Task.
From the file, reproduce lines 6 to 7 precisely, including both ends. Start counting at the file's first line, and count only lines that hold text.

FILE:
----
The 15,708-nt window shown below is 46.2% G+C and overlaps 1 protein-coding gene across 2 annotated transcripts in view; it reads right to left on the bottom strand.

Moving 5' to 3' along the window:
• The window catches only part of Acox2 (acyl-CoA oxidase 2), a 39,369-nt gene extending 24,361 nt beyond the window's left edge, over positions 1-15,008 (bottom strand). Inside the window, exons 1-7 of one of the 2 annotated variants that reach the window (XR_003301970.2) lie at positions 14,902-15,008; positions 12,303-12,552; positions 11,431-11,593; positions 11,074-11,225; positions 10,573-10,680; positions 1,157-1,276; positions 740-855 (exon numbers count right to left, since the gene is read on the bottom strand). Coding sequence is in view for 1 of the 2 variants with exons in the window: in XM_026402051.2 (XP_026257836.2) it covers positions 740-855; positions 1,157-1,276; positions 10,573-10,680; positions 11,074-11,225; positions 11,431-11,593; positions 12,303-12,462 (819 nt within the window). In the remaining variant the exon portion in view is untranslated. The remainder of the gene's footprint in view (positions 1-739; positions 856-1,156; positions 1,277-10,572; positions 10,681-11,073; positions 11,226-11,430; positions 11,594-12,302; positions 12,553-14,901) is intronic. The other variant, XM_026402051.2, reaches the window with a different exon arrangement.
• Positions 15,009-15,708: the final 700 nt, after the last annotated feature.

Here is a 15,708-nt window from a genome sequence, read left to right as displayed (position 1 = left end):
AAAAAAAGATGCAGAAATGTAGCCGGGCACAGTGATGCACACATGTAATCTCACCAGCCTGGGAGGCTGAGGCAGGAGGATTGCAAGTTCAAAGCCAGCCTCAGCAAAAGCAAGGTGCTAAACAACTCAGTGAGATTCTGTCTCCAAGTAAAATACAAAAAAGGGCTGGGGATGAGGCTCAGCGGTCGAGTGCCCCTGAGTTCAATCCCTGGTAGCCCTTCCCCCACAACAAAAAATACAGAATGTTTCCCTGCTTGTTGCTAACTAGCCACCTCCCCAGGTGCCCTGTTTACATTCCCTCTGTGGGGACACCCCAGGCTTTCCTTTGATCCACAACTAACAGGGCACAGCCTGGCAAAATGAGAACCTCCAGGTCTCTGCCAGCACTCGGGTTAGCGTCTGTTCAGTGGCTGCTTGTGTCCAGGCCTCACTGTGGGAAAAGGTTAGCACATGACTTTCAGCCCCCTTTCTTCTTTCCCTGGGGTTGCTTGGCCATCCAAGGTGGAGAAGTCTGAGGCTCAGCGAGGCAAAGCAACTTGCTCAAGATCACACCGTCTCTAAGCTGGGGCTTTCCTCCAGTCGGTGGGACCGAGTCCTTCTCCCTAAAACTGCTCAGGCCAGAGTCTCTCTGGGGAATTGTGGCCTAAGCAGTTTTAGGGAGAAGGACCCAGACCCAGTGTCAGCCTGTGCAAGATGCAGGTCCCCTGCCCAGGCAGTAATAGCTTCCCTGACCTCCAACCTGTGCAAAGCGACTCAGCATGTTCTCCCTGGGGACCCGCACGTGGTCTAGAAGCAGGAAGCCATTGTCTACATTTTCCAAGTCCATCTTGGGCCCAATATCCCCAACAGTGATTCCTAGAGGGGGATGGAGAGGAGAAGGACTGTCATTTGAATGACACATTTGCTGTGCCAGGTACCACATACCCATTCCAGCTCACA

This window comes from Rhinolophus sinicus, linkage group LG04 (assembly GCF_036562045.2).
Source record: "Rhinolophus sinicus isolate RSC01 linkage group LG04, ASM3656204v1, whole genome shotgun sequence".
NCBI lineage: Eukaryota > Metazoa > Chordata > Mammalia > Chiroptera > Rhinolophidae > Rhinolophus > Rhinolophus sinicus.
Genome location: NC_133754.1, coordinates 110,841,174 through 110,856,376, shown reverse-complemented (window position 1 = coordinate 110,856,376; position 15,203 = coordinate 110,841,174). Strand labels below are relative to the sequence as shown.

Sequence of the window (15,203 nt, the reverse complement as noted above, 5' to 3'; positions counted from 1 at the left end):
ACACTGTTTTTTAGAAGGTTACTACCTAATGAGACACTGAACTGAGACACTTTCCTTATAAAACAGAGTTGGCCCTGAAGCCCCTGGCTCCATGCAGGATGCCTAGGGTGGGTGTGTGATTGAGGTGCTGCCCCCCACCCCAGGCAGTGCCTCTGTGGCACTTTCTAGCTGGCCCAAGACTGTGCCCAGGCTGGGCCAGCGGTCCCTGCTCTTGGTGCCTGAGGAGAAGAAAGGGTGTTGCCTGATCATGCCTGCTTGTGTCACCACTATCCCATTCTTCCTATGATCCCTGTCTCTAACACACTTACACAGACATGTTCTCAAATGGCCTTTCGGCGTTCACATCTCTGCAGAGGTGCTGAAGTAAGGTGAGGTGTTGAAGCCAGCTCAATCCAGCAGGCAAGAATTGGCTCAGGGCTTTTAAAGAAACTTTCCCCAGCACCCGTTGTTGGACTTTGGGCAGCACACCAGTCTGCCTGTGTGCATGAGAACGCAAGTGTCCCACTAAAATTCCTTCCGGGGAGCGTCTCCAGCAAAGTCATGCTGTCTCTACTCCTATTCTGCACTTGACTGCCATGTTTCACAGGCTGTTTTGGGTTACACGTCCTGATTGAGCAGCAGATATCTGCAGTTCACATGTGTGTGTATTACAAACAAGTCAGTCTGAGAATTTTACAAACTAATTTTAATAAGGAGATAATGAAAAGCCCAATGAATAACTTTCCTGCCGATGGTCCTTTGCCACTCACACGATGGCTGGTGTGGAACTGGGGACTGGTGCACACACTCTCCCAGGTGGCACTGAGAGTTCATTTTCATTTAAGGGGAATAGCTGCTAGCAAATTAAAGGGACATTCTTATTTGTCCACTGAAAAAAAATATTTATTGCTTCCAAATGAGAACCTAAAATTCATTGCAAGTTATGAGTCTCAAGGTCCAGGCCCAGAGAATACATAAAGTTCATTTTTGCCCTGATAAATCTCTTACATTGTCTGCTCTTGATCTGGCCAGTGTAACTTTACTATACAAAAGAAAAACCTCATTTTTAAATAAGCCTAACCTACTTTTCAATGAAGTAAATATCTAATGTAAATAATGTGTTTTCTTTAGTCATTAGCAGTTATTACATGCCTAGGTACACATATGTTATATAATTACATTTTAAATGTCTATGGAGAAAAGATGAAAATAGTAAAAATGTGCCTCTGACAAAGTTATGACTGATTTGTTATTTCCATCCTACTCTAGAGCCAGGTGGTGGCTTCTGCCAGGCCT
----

AAAAAAAGATGCAGAAATGTAGCCGGGCACAGTGATGCACACATGTAATCTCACCAGCCTGGGAGGCTGAGGCAGGAGGATTGCAAGTTCAAAGCCAGCCTCAGCAAAAGCAAGGTGCTAAACAACTCAGTGAGATTCTGTCTCCAAGTAAAATACAAAAAAGGGCTGGGGATGAGGCTCAGCGGTCGAGTGCCCCTGAGTTCAATCCCTGGTAGCCCTTCCCCCACAACAAAAAATACAGAATGTTTCCCTGCTTGTTGCTAACTAGCCACCTCCCCAGGTGCCCTGTTTACATTCCCTCTGTGGGGACACCCCAGGCTTTCCTTTGATCCACAACTAACAGGGCACAGCCTGGCAAAATGAGAACCTCCAGGTCTCTGCCAGCACTCGGGTTAGCGTCTGTTCAGTGGCTGCTTGTGTCCAGGCCTCACTGTGGGAAAAGGTTAGCACATGACTTTCAGCCCCCTTTCTTCTTTCCCTGGGGTTGCTTGGCCATCCAAGGTGGAGAAGTCTGAGGCTCAGCGAGGCAAAGCAACTTGCTCAAGATCACACCGTCTCTAAGCTGGGGCTTTCCTCCAGTCGGTGGGACCGAGTCCTTCTCCCTAAAACTGCTCAGGCCAGAGTCTCTCTGGGGAATTGTGGCCTAAGCAGTTTTAGGGAGAAGGACCCAGACCCAGTGTCAGCCTGTGCAAGATGCAGGTCCCCTGCCCAGGCAGTAATAGCTTCCCTGACCTCCAACCTGTGCAAAGCGACTCAGCATGTTCTCCCTGGGGACCCGCACGTGGTCTAGAAGCAGGAAGCCATTGTCTACATTTTCCAAGTCCATCTTGGGCCCAATATCCCCAACAGTGATTCCTAGAGGGGGATGGAGAGGAGAAGGACTGTCATTTGAATGACACATTTGCTGTGCCAGGTACCACATACCCATTCCAGCTCACA

This window comes from Rhinolophus sinicus, linkage group LG04 (assembly GCF_036562045.2).